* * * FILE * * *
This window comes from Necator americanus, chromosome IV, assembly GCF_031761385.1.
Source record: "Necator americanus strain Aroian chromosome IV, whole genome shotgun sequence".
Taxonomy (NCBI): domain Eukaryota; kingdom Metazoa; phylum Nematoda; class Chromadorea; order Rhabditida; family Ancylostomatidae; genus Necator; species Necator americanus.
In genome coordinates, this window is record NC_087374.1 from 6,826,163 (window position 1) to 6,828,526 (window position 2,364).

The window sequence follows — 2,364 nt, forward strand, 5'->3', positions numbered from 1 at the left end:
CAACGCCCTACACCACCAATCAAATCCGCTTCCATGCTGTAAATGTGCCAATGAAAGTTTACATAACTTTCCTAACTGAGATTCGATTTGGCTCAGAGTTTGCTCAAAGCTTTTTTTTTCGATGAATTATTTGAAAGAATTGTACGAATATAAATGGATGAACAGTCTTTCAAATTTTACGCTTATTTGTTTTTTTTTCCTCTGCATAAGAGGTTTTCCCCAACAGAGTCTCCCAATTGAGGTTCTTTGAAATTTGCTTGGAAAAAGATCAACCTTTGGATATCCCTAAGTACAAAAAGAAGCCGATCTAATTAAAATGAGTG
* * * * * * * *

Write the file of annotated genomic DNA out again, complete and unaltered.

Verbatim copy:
This window comes from Necator americanus, chromosome IV, assembly GCF_031761385.1.
Source record: "Necator americanus strain Aroian chromosome IV, whole genome shotgun sequence".
Taxonomy (NCBI): domain Eukaryota; kingdom Metazoa; phylum Nematoda; class Chromadorea; order Rhabditida; family Ancylostomatidae; genus Necator; species Necator americanus.
In genome coordinates, this window is record NC_087374.1 from 6,826,163 (window position 1) to 6,828,526 (window position 2,364).

The window sequence follows — 2,364 nt, forward strand, 5'->3', positions numbered from 1 at the left end:
CAACGCCCTACACCACCAATCAAATCCGCTTCCATGCTGTAAATGTGCCAATGAAAGTTTACATAACTTTCCTAACTGAGATTCGATTTGGCTCAGAGTTTGCTCAAAGCTTTTTTTTTCGATGAATTATTTGAAAGAATTGTACGAATATAAATGGATGAACAGTCTTTCAAATTTTACGCTTATTTGTTTTTTTTTCCTCTGCATAAGAGGTTTTCCCCAACAGAGTCTCCCAATTGAGGTTCTTTGAAATTTGCTTGGAAAAAGATCAACCTTTGGATATCCCTAAGTACAAAAAGAAGCCGATCTAATTAAAATGAGTG